The vengeful god of old has been replaced, in more recent times, by an image of God who is morally tone deaf. This god lives in denial about the spiritual bankruptcy that afflicts human nature. The god of denial gives tacit approval to every sort of moral failing. This god feels no righteous indignation over the injustice that people inflict on one another. Rather, this god reacts to sin with a cool cowardice that admits anyone and everyone into an eternal reward, regardless of their moral probity.

The father in the parable seems to be very much a depiction of the morally tone deaf god. His younger son had asked for an inheritance (the equivalent of saying he wished his father was dead). The son squandered half of the family’s wealth, and degraded himself by tending unclean animals for hire. The father’s reaction to his son’s egregious lack of responsibility was to throw a party, inviting the whole town (a fattened calf would have provided food for more than a hundred adults). (Luke 15:23) This is exactly the sort of licentious behavior that is praised in secular society as ‘personal freedom,’ and in consumer religion as ‘spiritual development.’

After his repentance at the end of the parable, the younger son is treated more like a conquering hero than the recalcitrant sinner he appeared to be earlier. He might well be the hero of the story because he was the only one who came to his senses. (Luke 15:17) The younger son is a representation of what happens when a person encounters the One, True God: he repented and reformed his life. (Luke 15:18-19)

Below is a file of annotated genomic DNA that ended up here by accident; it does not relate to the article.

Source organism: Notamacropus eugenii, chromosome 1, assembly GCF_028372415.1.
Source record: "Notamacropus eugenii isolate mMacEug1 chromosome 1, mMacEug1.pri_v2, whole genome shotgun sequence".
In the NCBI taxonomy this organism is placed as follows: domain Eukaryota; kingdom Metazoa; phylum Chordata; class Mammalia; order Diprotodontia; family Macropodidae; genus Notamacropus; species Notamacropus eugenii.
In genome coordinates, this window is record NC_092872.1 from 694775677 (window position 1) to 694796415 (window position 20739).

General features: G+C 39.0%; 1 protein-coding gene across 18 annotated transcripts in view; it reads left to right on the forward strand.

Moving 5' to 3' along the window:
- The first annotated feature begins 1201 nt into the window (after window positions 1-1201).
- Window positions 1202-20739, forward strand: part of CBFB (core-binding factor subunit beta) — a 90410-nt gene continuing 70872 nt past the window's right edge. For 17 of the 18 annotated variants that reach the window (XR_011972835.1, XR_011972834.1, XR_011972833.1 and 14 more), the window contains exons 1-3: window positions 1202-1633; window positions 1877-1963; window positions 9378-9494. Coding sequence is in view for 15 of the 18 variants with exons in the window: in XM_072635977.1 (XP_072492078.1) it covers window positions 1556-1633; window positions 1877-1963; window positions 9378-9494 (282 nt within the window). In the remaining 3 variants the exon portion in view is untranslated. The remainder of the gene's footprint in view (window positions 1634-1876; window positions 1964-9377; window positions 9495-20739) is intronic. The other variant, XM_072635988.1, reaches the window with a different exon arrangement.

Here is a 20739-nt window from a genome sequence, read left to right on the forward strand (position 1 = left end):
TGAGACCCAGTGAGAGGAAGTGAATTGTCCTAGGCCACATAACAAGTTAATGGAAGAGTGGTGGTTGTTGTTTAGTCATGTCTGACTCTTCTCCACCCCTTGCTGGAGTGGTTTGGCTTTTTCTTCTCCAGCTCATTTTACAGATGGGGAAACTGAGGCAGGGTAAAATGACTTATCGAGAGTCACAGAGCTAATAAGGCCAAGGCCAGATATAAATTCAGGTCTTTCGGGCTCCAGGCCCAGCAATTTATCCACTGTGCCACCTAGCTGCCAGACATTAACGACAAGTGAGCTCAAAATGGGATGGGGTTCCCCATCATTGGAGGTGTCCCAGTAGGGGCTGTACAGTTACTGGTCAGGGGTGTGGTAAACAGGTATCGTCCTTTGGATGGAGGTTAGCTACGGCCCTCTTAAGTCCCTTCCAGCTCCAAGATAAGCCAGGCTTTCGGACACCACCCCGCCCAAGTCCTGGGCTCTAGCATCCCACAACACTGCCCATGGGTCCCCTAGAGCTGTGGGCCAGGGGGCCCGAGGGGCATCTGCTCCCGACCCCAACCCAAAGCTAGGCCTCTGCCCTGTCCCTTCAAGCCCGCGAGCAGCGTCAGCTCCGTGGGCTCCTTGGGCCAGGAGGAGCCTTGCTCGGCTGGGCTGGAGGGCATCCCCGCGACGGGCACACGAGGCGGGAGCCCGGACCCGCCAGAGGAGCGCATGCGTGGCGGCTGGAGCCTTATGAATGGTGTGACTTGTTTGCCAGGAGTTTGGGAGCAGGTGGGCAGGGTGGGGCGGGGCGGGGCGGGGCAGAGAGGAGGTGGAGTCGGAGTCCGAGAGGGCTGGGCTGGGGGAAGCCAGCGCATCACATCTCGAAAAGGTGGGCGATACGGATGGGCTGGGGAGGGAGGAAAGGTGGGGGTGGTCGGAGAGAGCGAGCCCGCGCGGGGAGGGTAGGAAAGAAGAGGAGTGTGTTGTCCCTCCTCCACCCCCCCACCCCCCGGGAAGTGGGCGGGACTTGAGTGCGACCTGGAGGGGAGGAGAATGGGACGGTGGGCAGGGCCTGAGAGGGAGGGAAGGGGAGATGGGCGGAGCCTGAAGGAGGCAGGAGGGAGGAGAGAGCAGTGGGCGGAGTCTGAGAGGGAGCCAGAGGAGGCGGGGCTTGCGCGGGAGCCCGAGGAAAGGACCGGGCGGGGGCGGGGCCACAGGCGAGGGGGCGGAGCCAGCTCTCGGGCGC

God (the real God), is not depicted directly in the parable, in just the same way that God is not perceived directly in the world. The good people and good things in our world give us glimpses of God’s goodness, but we do not see God directly in any experience. In the repentance of the younger son, we get an oblique glance at God as the source of ubiquitous goodness and the source of forgiveness. The younger son realized how far he had fallen from grace when he acknowledged the good he had abandoned. (Luke 15:17) The message of the parable is that the goodness surrounding us serves as an on-going call to repentance. When we respond to the call, we encounter God again – this time as perfect forgiveness.

The judgmental god and the morally tone deaf god described above are not God; they are reflections of the human psyche. To be human is to be torn between the two poles of judgmentalism and denial. The One, True God is not so obvious as to be characterized or pigeon-holed or seen directly in the finite world of experience.

The One, True God is the one whose image we see in Jesus, an unfamiliar image, foreign to human nature, and at the same time, the very God whom we seek (and who seeks us) unceasingly. The whole point of the conversation between the Lord and Moses in today’s first reading is that God desires nothing more than to be in a covenant relationship with God’s people. (Exodus 32:13) God promises an everlasting inheritance to those who dedicate themselves completely to a life of covenant fidelity.

God waits for us each day. God waits to be found in the goodness that surrounds and enfolds us. The only valid religion, in the presence of the real God, consists of repentance and a lifelong dedication to covenanted fidelity. This requires no focus on self, but complete focus on God.